Director Ted Kotcheff (The Apprenticeship of Duddy Kravitz, Fun with Dick and Jane, First Blood) does a good job balancing  the on and off the field storylines.  On one level you’re looking at this team of characters as they enjoy the lifestyle the game affords them, fueled by alcohol, drugs and women.  On another level you get a peek behind the curtain to see the pressure they’re under to perform and the lengths they’ll go to keep their spot on the roster.

One of the harder hitting scenes in the film occurs as the Bulls watch the game film from their last win.  Despite winning the game, Coach Strothers and his Maalox swilling assistant coach Johnson (Charles Durning) pick apart each play looking for flaws.  Offensive tackle Stallings (played by Jim Boeke, Peter Gent’s real life teammate on the Cowboys in the 60’s) is called out by Strothers for losing his footing and tripping on a play during a crucial drive.  The next scene shows his locker being cleared out by the equipment manager.  This is the moment you realize that even with success, no one is safe.  The film’s score even lends a sense of the sinister, highlighting  B.A.’s mind games, Elliot’s feeling of being watched, the fear each player has of losing his job, and the team doctor’s complicity in allowing them to harm their bodies even more just to play another game.

One of my pet peeves when watching sports films is how unrealistic the extras sitting in the stands can look during the game scenes, particularly in the reaction shots.  Having worked as an extra in a couple of sports films myself, when this is done wrong it can cheapen the look of the film (I may write a blog post on one of my experiences).  But Kotcheff made what I thought was an effective choice as a director by blacking out the stands in shadow during the game scenes.  You become so drawn to the emotion and action of the game that you barely notice that there are no fans visible.

The film has a strong cast down to the supporting characters.  You feel Phil Elliot’s physical pain in Nick Nolte’s performance.  Mac Davis’ nails the part of Maxwell in his first film role, and the confidence he infuses in his character makes you think he would really be able to lead an offense downfield with time running out.  Other notable performances include Bo Svenson as offensive lineman Joe Bob Priddy, the big ox that can snap at any moment, and Oakland Raider great John Matuszak as offensive lineman as O.G. Shaddock.  This was also Matuszak’s first movie, highlighted by a passionate monologue after their division championship game with Chicago.  In his 1987 autobiography Cruisin’ with the Tooz, Matuszak wrote about his audition for this role.  He had never acted before and didn’t really know what to do when he arrived for the audition.  Another actor also auditioning for the role of Shaddock told Matuszak to ask the casting director to let him give a cold reading, thinking that Matuszak’s lack of experience would show.  Matuszak nailed the audition.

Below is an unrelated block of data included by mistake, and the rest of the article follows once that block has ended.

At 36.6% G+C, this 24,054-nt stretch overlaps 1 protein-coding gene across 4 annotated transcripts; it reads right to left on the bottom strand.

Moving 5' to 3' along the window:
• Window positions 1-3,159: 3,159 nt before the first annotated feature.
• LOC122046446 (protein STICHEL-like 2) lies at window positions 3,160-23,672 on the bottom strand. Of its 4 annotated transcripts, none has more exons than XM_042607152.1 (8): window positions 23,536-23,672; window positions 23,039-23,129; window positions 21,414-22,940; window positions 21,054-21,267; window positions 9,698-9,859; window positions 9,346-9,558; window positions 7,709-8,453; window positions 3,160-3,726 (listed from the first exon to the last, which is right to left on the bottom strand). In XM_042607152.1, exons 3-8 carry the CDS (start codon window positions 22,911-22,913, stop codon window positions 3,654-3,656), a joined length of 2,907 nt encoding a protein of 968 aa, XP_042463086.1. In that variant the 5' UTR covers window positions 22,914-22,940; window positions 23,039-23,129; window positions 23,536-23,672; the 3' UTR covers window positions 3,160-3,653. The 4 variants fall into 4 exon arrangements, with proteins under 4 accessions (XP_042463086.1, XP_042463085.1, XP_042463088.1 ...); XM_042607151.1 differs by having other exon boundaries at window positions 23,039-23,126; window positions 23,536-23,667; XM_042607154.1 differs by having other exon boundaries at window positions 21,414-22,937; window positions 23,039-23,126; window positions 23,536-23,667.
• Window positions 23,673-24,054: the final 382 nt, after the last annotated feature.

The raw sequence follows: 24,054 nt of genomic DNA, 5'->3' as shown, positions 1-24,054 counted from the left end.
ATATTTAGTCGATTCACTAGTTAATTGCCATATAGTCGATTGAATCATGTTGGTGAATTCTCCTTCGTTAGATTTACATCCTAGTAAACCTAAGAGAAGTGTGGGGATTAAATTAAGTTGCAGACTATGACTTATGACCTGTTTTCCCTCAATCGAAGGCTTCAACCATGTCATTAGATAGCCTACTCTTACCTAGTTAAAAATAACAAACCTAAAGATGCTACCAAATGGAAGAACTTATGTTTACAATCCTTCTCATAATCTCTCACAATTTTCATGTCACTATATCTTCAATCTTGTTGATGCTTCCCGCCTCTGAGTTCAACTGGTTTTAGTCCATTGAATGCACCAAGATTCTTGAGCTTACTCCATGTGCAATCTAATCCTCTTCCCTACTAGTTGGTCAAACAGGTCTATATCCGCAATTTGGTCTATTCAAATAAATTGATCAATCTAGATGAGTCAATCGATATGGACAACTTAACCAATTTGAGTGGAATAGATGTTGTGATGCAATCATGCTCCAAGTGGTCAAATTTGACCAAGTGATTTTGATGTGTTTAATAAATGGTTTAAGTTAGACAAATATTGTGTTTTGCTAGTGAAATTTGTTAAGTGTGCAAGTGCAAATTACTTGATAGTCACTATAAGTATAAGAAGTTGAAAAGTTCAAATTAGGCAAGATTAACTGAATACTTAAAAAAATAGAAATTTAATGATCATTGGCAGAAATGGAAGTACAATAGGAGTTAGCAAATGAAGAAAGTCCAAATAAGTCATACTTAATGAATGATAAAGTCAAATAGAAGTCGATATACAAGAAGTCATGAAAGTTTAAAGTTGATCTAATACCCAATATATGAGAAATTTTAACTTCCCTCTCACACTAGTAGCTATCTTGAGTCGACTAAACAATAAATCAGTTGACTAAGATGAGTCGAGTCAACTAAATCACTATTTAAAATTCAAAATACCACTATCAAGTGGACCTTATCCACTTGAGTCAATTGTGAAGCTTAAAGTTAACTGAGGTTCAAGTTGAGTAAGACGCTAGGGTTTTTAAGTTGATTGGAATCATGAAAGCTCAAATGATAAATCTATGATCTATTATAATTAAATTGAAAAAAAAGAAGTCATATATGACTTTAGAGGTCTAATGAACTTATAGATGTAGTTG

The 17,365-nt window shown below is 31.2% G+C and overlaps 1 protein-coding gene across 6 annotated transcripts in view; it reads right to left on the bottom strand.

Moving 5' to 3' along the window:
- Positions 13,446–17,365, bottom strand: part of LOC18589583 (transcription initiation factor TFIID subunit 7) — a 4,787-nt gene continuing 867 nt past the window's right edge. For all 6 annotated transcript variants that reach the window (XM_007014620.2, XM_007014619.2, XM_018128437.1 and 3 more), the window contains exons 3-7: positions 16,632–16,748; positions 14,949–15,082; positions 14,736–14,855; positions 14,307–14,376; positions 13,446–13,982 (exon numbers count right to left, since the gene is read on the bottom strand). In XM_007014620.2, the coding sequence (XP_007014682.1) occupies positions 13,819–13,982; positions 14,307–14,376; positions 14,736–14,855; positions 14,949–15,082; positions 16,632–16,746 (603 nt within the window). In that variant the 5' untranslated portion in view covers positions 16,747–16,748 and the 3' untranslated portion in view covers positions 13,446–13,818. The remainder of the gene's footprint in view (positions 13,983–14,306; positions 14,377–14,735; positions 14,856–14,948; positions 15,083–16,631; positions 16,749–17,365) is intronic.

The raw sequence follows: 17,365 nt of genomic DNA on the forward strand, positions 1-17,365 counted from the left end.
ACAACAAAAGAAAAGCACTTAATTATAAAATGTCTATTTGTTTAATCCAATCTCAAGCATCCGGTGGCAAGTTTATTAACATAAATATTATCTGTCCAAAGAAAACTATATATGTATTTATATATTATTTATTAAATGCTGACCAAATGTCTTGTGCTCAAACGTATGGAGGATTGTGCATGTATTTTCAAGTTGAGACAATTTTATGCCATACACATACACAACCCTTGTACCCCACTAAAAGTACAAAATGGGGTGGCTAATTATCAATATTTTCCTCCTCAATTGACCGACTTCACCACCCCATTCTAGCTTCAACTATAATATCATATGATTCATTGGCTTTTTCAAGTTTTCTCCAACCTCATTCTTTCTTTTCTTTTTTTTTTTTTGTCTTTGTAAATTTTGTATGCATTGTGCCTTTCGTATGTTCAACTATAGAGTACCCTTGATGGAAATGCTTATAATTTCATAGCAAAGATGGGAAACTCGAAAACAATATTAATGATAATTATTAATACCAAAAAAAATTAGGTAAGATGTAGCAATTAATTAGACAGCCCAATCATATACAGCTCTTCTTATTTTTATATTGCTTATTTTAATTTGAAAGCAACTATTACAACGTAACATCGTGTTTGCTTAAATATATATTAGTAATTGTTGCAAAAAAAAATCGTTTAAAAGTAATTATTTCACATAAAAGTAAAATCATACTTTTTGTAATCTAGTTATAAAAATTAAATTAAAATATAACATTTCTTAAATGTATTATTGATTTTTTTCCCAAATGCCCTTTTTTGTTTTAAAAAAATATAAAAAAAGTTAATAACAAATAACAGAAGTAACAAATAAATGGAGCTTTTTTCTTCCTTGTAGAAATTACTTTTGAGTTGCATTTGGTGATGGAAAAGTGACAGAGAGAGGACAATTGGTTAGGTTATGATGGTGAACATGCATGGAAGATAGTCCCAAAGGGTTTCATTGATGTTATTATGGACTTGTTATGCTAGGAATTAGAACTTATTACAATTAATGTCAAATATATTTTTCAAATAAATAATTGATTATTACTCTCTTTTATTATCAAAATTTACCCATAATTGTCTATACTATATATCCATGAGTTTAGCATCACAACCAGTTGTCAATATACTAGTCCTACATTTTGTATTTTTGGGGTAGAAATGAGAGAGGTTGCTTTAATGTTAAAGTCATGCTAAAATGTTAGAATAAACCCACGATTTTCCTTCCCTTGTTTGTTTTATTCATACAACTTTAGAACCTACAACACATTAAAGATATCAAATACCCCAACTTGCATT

North Dallas Forty is more than just a football film.  It’s a film about the pain and sacrifice players make for the game and for the team, only to find out that loyalty doesn’t always go both ways.  As Elliot says towards the end of the film, “The only thing that’s real in that game is me.  And that’s enough.”